Discussion in 'SMB' started by Maxnormal, May 24, 2012.
What was their excuse before the cuts like? They have been hopeless for years
Have they really got £100m+ in the bank? Has this been proven (I honestly dont know either way for the record)?
They did invest money in Pools in new leisure centres both in Silksworth and Houghton, the 50m Pool, there has also been a lot of investment in customer service centres such Bunny Hill, Sand Hill View Centre, Washington and the like (Software City?), not forgetting the investment to avoid compulsory redundancies (again not sure if that is strictly true).
They have invested money but not specifically in the city centre although I'm sure they have somewhere in the region of £10m-£20m allocated to the redevelopment of the Vaux site. I also believe they are investing something like £30m+ (I'm not so sure they should be mind you) in the new bridge and SSTC.
I imagine the Crowtree Leisure Centre will be sold off (although there is a conflict with the redevelopment of Holmeside) and the Seaburn Centre will also probably be sold off unless they have plans for the site itself.
Has anyone go any idea as to what could/should be done? (Please don't say it's too late so nowt!)
all the buildings behind park lane market are to be demolished starting next month.
the quicksave building, nightclub, multi storey car park & other buildings alongside the railway track are all coming down.
no idea if any building in it`s place though.
The only way I see out of it is to somehow try to attract a large (high-tec/skilled) employer to the city centre which will in turn hopefully attract other businesses and subsequently more investment. A developer will not invest in offices space speculatively at this time and certainly not in Sunderland. The developer requires a long lease covenant in order to raise the finance (and remove the risk for them) to invest in office development in Sunderland. My concern is that Newcastle has the private sector sewn up in that respect and that it would be more likely that we'd need a public sector organisation to step at least in the first instance to kick start the redevelopment of the city centre.
Beyond this the only alternative for the Vaux site would be to create some sort of high quality housing development (with a degree of mixed-use) in order to somehow make Sunderland the place to live in the North East (a lot easier said than done) and almost resign itself to being a commuter city to Newcastle.
Could be that they are being demolished to avoid paying empty property business rates but hopefully they have someone interested in the scheme and the demolition and site clearance is a pre-cursor to any deal.
Sadly I think that is true.There are many examples of this-Manchester,London.Maybe improvements in transport are a natural consequence.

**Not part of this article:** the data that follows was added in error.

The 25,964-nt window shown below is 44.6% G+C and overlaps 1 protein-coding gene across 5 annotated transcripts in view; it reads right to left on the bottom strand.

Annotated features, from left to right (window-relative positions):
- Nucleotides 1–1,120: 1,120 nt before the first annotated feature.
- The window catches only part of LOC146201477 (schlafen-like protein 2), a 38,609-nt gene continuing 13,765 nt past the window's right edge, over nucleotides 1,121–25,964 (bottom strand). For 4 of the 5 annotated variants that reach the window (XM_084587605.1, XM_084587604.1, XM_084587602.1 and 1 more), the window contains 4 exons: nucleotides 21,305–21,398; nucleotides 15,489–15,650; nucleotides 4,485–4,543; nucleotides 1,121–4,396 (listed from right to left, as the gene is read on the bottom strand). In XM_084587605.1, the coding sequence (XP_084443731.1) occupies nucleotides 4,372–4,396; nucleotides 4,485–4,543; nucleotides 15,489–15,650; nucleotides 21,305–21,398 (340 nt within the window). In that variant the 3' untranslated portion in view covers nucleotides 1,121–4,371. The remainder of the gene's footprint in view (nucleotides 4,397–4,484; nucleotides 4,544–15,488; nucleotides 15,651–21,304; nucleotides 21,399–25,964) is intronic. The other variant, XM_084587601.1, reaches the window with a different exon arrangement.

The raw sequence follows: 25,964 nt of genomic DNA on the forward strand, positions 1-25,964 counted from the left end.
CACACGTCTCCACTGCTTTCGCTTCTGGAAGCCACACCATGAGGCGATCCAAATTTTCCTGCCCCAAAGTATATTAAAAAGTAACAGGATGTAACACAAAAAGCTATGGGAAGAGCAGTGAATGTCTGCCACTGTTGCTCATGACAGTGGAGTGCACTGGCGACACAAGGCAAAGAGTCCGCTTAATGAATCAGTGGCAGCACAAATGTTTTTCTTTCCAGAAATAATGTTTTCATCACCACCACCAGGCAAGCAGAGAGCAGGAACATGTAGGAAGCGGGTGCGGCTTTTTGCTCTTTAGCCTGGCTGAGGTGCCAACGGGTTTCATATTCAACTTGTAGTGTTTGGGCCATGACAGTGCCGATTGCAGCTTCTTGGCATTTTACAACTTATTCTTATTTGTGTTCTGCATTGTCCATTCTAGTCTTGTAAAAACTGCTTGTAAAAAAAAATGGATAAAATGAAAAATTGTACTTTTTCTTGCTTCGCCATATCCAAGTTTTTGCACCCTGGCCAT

As you say it's sadly true and being honest the size of the North East cannot really cater for two large business centres. This model can be seen around the world where large urban centres are fed out lying commuter towns and cities. I still think we have a role to play in terms of manufacturing which is no bad thing but attracting large employers to our city centre may prove just to difficult (I hope I am wrong and I certainly dont mean to be defeatist).
I dont think it is necessarily a bad thing (to a degree) although the problem with it comes where Business rates will be reduced in the city which may potentially mean less money for the Council to invest in the future (the council currently get a top up due to the lack of business rates which it collects).
Reckon that's why. Will be weird being able to see the bus station from Yates'. Would love to think that something grand could be built there but the way the world is (ferked via the recession) i feel it will be another Vaux site fiasco. Dead sad that. Only plus side is we'll get to see many scale models being produced to show what we could have...
Glad to see there's someone with some common sense and positivity on here. Spot on mate.
What I would say is that Sunderland does have some advantages in the eyes of potential business occupiers over Newcastle. For one, land values are currently low, meaning that it would cost less initially for the business to run. I also think the relative freedom in terms of land availability, especially on the Vaux site, means that an occupiers requirements are more easily met.
You are right though, it does need a large catalyst company to act as an anchor for development of the Vaux site. If it goes ahead, the Combined Courts Complex on Farringdon Row could act as that, bringing in law firms and spin off small businesses. Whether that goes ahead is a different matter.
Threads like this piss me off because people constantly squabble about local democracy, when Sunderland's economic problems are far beyond the control or remit of local members. The Council is currently doing all it can in the circumstances by paving the way for private sector development of the Vaux site at some point in the future, contributing to the cost of the new bridge and funding other developments such as Software City.
When this happening like? Been nowt built since 1973...place is crying out for some investment
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